Understanding the biology of autism
Autism spectrum disorders (ASDs) are debilitating psychiatric disorders that affect 190,000 Canadians. Despite an obvious need, there are no treatments for many disabilities associated with ASDs. Before new therapies can be developed, however, more must be learned about the biology underlying the disease.
To date, more than 20 genetic mutations have been linked to ASDs but the effect of most mutations on cellular function is unknown. Preliminary evidence suggests that some mutations target endocytosis, the process by which cells internalize and destroy molecules. Endocytosis also plays a critical role in structuring synapses—the connections that form circuits in the brain responsible for learning, cognition and behaviour.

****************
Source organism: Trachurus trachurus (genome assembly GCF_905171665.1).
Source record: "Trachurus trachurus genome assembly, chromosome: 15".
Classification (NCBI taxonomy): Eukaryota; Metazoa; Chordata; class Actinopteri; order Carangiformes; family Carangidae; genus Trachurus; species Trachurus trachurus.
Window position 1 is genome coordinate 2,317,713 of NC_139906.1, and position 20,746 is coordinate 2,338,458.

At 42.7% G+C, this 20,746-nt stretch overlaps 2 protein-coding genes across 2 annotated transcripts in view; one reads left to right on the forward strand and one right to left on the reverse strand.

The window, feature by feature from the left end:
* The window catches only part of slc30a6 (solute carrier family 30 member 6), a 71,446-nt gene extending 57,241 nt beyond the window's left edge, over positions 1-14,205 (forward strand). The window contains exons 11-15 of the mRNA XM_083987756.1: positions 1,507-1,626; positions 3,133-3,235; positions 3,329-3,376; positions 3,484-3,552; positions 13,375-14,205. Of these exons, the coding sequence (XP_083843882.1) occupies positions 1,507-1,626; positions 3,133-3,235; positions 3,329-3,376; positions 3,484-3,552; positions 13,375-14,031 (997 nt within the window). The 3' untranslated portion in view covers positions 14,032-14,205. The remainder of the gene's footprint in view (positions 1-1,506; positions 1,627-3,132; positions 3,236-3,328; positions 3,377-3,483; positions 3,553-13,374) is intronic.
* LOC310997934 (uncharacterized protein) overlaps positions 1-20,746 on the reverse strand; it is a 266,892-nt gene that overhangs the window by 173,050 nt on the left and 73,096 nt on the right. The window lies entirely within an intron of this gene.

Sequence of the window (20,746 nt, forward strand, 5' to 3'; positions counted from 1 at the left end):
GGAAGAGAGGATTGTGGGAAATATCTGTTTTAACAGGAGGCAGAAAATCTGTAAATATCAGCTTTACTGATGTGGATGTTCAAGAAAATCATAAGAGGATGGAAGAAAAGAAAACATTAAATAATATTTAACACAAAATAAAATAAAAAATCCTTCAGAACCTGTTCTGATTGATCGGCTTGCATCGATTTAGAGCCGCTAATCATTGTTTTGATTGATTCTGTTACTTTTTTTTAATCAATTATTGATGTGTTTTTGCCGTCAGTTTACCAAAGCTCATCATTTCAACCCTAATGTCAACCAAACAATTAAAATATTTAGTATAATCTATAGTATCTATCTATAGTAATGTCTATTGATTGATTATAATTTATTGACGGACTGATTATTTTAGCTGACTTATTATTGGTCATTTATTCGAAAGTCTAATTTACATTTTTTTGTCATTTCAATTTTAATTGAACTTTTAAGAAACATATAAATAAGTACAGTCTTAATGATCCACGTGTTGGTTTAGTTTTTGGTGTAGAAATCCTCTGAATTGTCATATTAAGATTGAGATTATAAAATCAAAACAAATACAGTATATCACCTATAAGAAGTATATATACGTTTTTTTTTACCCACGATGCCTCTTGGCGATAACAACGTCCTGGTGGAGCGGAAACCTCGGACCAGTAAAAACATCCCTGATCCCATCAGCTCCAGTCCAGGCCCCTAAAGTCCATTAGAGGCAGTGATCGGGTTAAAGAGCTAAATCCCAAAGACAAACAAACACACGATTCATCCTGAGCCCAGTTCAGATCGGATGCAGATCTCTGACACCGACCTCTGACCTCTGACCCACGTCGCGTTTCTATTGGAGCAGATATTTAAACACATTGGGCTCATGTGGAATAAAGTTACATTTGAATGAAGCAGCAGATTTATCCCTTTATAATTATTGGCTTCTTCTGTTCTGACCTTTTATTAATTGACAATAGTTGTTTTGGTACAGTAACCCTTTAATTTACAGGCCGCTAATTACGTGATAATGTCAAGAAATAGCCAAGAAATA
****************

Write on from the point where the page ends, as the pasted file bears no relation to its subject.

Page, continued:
Dr. Christopher Brett, Canada Research Chair in Cellular Science and Human Health, is studying the obvious but untested relationship between defects in endocytosis and neurological symptoms associated with ASDs.
Brett aims to understand how autism-linked mutations disrupt events required for endocytosis and how these mutations affect synapses and behaviour in mice.
Brett’s research could lead to the identification of drugs that will overcome effects of these mutations on endocytosis to help treat symptoms associated with autism.